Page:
A critical part of the First Light Project is our commitment to make the experience accessible for as wide an audience as possible – ‘Space for everyone’ is key to our mission and values.
Working in an area of science where so much emphasis is on dramatic and beautiful visual images, viewed perhaps by putting your eye to the end of a telescope, this presents a challenge – without relying on sight, how can this information be shared effectively?
Within our new First Light exhibition we’ve included three astronomical tactile images that feature in the story of how Jodrell Bank Observatory began. These were inspired by work done previously with astronomer Nic Bonne, of the Tactile Universe project which aims to engage the visually impaired (VI) community with current astrophysics research using 3D printed tactile images. During 2019 Nic worked with our team to help us learn about audio description techniques and during bluedot (2019) Nic joined us to offer stargazing with a difference – using tactile images of objects in the night sky.
The tactile images for the First Light exhibition show the Moon, a meteor shower and the Andromeda galaxy – all objects important to the history of Jodrell Bank. Prototypes were created in March and we set off to test them with Bury teacher, Carol Prescott and her student Alisha Sadique and colleague Bryony Fielding, both of whom are visually impaired. The session was invaluable – we learned how much skill and concentration is required to read the images through touch, and Alisha and Bryony offered essential guidance as to how to improve them – using boundaries to denote the edges of the images, keeping them clear and uncluttered to focus on the most important features. We would like to thank Alisa, Bryony and Carol for their time and patience and also Paula Pinder who provided the braille translation. We are deeply grateful for their support in helping us to develop a much improved exhibit, providing a better experience for a wider audience.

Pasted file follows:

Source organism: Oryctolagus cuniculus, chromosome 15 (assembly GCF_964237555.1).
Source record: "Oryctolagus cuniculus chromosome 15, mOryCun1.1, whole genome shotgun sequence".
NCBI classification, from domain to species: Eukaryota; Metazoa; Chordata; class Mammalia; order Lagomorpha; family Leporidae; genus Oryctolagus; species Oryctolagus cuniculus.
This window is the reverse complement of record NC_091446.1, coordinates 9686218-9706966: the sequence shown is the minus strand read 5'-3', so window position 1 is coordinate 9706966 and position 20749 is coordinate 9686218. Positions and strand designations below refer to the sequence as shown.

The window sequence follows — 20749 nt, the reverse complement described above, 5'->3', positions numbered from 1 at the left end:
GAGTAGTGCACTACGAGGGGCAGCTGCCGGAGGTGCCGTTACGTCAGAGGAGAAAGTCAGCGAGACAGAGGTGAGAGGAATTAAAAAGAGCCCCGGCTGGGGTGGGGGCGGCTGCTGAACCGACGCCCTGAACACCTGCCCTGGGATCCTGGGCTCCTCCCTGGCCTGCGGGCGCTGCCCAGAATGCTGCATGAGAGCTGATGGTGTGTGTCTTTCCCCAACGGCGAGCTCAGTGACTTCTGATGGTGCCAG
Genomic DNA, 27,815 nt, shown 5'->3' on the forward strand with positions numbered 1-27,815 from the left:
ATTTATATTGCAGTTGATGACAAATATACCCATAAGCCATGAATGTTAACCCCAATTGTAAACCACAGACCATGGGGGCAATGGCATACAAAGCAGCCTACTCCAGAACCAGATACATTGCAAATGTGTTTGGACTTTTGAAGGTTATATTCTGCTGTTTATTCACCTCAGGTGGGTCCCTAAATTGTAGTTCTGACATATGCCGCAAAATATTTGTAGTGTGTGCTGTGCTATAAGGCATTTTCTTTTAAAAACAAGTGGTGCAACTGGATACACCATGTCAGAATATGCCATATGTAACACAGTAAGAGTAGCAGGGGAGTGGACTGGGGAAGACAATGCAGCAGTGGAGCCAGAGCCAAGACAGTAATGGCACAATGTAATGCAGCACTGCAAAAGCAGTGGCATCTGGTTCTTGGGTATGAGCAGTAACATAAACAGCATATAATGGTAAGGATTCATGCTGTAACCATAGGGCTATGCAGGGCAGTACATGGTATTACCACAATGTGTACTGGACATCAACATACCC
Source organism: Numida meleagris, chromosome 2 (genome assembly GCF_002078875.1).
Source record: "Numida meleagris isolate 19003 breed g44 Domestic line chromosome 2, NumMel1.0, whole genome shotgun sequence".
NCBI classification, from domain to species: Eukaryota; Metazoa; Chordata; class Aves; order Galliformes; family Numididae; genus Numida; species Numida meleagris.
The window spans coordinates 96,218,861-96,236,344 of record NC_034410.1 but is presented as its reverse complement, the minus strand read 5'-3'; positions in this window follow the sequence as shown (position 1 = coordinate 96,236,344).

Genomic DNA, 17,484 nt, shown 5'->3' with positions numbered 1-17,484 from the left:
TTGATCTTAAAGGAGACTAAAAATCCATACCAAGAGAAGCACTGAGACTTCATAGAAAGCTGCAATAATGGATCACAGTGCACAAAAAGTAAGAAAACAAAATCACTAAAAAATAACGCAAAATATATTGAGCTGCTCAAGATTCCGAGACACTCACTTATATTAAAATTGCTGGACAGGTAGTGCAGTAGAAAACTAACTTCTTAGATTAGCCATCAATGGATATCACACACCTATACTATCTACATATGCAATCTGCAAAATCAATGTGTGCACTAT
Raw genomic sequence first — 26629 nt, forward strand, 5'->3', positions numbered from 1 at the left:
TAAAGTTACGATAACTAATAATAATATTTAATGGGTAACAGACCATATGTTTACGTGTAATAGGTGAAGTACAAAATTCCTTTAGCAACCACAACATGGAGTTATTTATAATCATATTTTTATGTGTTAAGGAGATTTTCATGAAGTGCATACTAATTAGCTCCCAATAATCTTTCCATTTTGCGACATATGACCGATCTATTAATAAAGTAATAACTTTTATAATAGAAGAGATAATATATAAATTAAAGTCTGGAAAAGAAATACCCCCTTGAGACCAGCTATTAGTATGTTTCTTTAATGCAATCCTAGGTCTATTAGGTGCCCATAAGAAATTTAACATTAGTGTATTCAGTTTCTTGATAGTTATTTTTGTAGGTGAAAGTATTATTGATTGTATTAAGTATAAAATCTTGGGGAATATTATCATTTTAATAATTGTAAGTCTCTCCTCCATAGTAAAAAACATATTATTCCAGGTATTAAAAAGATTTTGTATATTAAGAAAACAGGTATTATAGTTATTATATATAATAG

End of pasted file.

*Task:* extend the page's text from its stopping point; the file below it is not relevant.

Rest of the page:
The exhibit can be found within our First Light Pavilion, where the exhibition space is dominated by huge sections of the original reflecting surface of the huge Lovell Telescope, the rough, steel surface of which can be touched. An evocative ‘soundscape’ immerses the visitor in the experience, creating a sense of being almost ‘within’ the telescope dish itself. The exhibition is presented in ‘chapters’ which have an audio narration to take visitors through the story.
During lockdown members of our team learned BSL online from home and we have plans to introduce an audio tour of the Solar System in the Space Dome- all part of our plan to make the experience of the site accessible to as wide an audience as possible.
An interesting point is that ‘seeing differently’ in a sense encapsulates the story of Jodrell Bank – the place where scientists and engineers learned how to see parts of the universe which our eyes can’t detect, using their ingenuity to develop the techniques of radio astronomy in the 1940s and 50s to view the invisible universe. We continue in this tradition to think differently to achieve our mission ‘space for everyone’.
We are proud to nurture a strong team, with many making their careers at Jodrell, and others passing through as they define their future. From a semi-professional footballer to cabin crew, we have an invaluable team of staff that work around their other jobs, hobbies, school or University, and if you've been to see us, you'll have met some of them.
As we mark its first birthday this month, we celebrate the tremendous achievements of this architectural masterpiece that has welcomed over 100,000 people and won numerous well-deserved accolades in the process.